It is generally not considered cultural appropriation to wear a kimono as a non-Japanese person. However, this answer does depend on the circumstance in which you are wearing it.
Kimonos are a great example of the fine line between cultural appropriation and cultural appreciation –how you wear it will be the main factor in determining if you’re taking advantage of another culture, or simply appreciating and participating in the culture.
In many places around the world, you can see the kimono being sold with the wrong intention, such as for a Halloween outfit. Not only can this be considered disrespectful to Japanese communities, but it suggests that the kimono is a novelty and somewhat of a joke.
Furthermore, it is offensive to wear kimonos in a sexualized way. Be careful not to wear it too short, too tight, too low, or generally too revealing, resulting in the wrong attitude of both the kimono wearer and those who associate with them.
A Brief History of the Kimono
Originally worn in Japan as part of everyday wear, the kimono is not a garment that has any particular religious or deeply ceremonial meaning.
It was introduced to the Western world when the Dutch East India Company was given a brightly colored and beautifully decorated silk kimono by the ruler and lords of Japan, immediately causing a stir amongst Dutch communities.
As such, the Dutch East India Company began to commission versions of this kimono from other Japanese artisans, who added a thick wadding and sleeves which had been slightly adapted.
Soon, the style of these kimonos were being replicated by European tailors as they symbolized status, style, and an international connection. This resulted in a craze for all types of Japanese artistic goods, as they seemed to stand for exoticism and novelty.
Over the next century, kimonos became an important fashion piece for European women such as American socialite Emilie Grigsby.
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Kimonos in Western Fashion
Over the last two centuries, fashion designers have taken inspiration from the Japanese kimono. For example, Paul Poiret, Mariano Fortuny, and Madeleine Vionnet all began to incorporate draping layers of fabric into their work.
John Galliano, Christian Dior, and Alexander McQueen have also taken inspiration from the kimono, generally with the idea that the original Japanese style of clothing is being appreciated rather than appropriated. However, there are other designers and brands who do not do this.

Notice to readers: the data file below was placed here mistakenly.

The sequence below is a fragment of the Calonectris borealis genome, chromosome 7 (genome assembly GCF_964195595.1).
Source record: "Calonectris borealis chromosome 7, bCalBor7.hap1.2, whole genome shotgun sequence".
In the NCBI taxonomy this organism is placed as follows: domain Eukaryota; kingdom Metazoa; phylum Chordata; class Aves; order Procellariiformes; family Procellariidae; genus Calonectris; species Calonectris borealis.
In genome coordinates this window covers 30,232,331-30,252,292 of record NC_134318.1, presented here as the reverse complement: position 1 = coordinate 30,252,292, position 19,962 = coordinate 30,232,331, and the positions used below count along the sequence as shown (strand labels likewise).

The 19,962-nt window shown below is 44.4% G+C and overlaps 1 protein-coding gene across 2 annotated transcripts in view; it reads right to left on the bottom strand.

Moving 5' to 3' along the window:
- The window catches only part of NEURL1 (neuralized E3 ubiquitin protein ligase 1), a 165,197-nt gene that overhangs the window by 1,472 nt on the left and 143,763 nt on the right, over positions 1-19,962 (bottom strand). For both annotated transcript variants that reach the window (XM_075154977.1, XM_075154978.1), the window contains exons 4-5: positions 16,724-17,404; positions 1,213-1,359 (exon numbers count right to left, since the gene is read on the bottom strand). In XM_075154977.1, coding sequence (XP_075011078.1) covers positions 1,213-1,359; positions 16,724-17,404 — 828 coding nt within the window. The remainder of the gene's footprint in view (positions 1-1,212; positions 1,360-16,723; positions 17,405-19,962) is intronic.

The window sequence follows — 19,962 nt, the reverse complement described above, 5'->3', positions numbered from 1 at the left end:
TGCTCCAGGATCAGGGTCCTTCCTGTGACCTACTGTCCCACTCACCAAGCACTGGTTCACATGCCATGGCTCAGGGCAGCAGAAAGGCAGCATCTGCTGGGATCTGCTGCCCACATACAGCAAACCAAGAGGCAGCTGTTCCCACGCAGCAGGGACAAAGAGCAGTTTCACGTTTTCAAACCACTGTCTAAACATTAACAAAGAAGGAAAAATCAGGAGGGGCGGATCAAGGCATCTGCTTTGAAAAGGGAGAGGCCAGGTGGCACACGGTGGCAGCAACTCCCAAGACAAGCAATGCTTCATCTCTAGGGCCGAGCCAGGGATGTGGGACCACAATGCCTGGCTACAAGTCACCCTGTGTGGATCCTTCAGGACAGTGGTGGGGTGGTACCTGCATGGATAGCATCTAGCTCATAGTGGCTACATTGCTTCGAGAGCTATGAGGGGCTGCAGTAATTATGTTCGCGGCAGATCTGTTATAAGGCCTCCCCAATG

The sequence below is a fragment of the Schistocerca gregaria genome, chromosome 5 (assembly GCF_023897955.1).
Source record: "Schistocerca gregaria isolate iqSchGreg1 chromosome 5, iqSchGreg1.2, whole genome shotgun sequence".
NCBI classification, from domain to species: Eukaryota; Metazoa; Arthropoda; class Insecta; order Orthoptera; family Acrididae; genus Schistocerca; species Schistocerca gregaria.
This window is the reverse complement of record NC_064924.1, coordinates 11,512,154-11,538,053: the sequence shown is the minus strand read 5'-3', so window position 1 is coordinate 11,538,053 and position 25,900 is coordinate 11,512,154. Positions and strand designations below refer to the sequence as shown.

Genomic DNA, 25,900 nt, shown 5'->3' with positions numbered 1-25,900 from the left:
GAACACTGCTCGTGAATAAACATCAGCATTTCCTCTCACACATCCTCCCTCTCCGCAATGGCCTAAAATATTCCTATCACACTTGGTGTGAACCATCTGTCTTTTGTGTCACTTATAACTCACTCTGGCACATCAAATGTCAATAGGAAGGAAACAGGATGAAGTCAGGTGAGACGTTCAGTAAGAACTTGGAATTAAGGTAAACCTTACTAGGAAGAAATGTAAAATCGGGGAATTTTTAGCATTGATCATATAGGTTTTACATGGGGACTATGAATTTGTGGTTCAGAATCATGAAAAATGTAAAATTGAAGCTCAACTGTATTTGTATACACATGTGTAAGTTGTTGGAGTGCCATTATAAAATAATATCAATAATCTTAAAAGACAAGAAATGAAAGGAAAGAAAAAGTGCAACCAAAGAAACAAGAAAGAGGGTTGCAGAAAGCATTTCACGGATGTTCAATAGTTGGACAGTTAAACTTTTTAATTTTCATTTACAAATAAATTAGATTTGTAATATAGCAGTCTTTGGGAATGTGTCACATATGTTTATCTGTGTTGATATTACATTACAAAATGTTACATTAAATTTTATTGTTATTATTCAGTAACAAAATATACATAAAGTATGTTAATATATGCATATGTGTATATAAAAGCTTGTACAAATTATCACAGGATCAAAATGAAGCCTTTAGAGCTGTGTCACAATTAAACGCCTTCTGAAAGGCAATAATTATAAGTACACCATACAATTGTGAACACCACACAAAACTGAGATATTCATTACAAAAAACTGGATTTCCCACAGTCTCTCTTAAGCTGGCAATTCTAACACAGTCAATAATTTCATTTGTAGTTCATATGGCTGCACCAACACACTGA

Whilst many Western brands have began to incorporate the kimono into their work, an interest in this style of dress has also sparked further interest in the work of Japanese artisans. With such global interest in the kimono, the industry has been revived, and careers relating to the garment have flourished.
However, with so much interest coming from outside Japan rather than just inside, the industry has a precarious future which relies on the rhythm and flow of the fashion industry.
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How To Know If You Are Culturally Appropriating the Kimono
If you do not know and understand the origin of the garment, or are wearing it to mock or disrespect Japanese culture, then you are potentially partaking in cultural appropriation.
Along with that, if you purchase from companies which profit from the garment without acknowledging or crediting Japanese culture, then this could be considered cultural appropriation.
Kimonos in Japan are expensive and the industry is struggling, and clothing brands selling this garment should acknowledge that.
The worst form of appropriation in this case is if you are directly supporting or helping to fund a brand which actively offends and exploits people from Japanese culture.
Similarly, if you decide to wear a kimono and you don’t particularly care about where it has come from, then you may be accused of participating in cultural appropriation.
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The Kimono and Cultural Appreciation (Not Appropriation)
Historically, the kimono was part of general everyday wear in Japan, and it is only recently that it has reached such a heightened fashion status. As such, many Japanese people are excited that their culture is being appreciated worldwide.
But before you wear a kimono, you should first consider the reason why you want to wear it. Maybe it is because you are interested in Japanese culture, and would like to purchase from and support a Japanese kimono designer.
If you are also constantly looking for more ways to educate yourself on the history and culture of Japan, then this is cultural appreciation and is a positive thing.
Generally, the Japanese are very supportive of foreigners who want to wear a kimono, and will likely give you compliments on it.
They will usually be willing to help you should you have any problems with it, and are very unlikely to be offended or concerned that you are wearing a kimono.
So long as it is done with respect and understanding, wearing a kimono is not an example of cultural appropriation.
Whilst many things are considered to be cultural appropriation, wearing a kimono as a foreigner is generally not one of them.
However, if you are wearing a kimono in a gimicky, disrespectful way in which you do not care about the original culture, then this is cultural appropriation and should absolutely be avoided.
Dr. Chris Drew is the founder of the Helpful Professor. He holds a PhD in education and has published over 20 articles in scholarly journals. He is the former editor of the Journal of Learning Development in Higher Education.